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Virtual Conservation Lecture: “Surveying Humboldt’s Flying Squirrels in Our Redwood Forests”
November 18 @ 6:45 pm – 8:00 pm
This is the first conservation lecture in our Virtual Conservation Lecture Series 2020-2021. Join us for a virtual lecture on Zoom with Barbara Clucas from the HSU Department of Wildlife while she discusses “Surveying Humboldt’s Flying Squirrels in Our Redwood Forests”. Tune in via the link above or on Facebook LIVE @SequoiaParkZoo.
CLICK HERE FOR ZOOM LINK! The Humboldt’s flying squirrel (Glaucomys oregonensis) is a newly “discovered” species of flying squirrel in North America. This species was previously thought to be part of the geographically widespread Northern flying squirrel (G. sabrinus) but recent molecular studies show that flying squirrels in California up to Washington are a distinct species. Flying squirrels are nocturnal, cryptic animals that are ecologically important. In California and the Pacific Northwest, flying squirrels are important prey species for several species of conservation concern. They also play a role in fungus dispersal, which is important for growth in young trees and forest health. Therefore, an understanding of the ecology and behavior of the Humboldt’s flying squirrel is a key conservation issue in northern California. Flying squirrels are also very unique species – they glide through the forest using specialized morphology, produce ultrasonic vocalizations (like bats), and their fur even glows under ultraviolet light! This presentation will cover current research on the species in Humboldt County and some of these unique aspects of the species.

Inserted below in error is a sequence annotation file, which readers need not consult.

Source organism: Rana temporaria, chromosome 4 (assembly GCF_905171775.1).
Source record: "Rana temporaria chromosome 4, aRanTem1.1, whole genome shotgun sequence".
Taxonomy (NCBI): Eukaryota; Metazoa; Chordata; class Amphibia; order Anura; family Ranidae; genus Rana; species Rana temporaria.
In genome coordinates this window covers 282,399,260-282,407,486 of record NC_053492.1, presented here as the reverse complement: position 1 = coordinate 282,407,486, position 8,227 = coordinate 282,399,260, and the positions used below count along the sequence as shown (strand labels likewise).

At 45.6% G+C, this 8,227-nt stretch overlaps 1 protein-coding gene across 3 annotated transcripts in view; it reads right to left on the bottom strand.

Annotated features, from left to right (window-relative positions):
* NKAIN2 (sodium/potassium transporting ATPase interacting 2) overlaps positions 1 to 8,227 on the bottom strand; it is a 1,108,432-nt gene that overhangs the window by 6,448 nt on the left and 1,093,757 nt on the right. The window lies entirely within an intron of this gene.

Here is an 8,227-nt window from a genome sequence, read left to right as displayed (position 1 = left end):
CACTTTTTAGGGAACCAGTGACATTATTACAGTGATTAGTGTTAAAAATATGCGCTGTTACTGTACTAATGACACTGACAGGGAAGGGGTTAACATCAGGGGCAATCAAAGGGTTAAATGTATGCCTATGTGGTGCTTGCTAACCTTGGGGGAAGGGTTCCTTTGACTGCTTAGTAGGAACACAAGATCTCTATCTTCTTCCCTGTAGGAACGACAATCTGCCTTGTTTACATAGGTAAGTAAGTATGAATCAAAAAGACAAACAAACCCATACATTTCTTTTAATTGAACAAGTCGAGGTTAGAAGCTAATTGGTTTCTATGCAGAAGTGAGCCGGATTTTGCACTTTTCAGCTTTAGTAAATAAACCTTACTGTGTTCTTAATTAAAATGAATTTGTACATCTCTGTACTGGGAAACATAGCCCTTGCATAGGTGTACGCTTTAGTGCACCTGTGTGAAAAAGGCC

Dr. Barbara Clucas is an Assistant Professor in the Department of Wildlife at Humboldt State University, Arcata, California. She received her Ph.D. in Animal Behavior from the University of California, Davis and conducted her postdoctoral work at the University of Washington in Seattle and Humboldt-Universität in Berlin, Germany. Her general research interests are in animal behavior, urban ecology, conservation biology, and human dimensions of wildlife biology and she has done research on vocal communication in songbirds, predator-prey interactions between ground squirrels and rattlesnakes, human-avian interactions in urban areas, and more recently the behavior and ecology of tree squirrels and flying squirrels. Her research focuses on interspecific interactions and how species can adapt and survive in human-modified environments, as well as how we can conserve biodiversity in urban areas.
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Join us on Zoom at 6:45pm for Zoo updates before the lecture begins at 7pm.
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Meeting ID: 862 2562 1519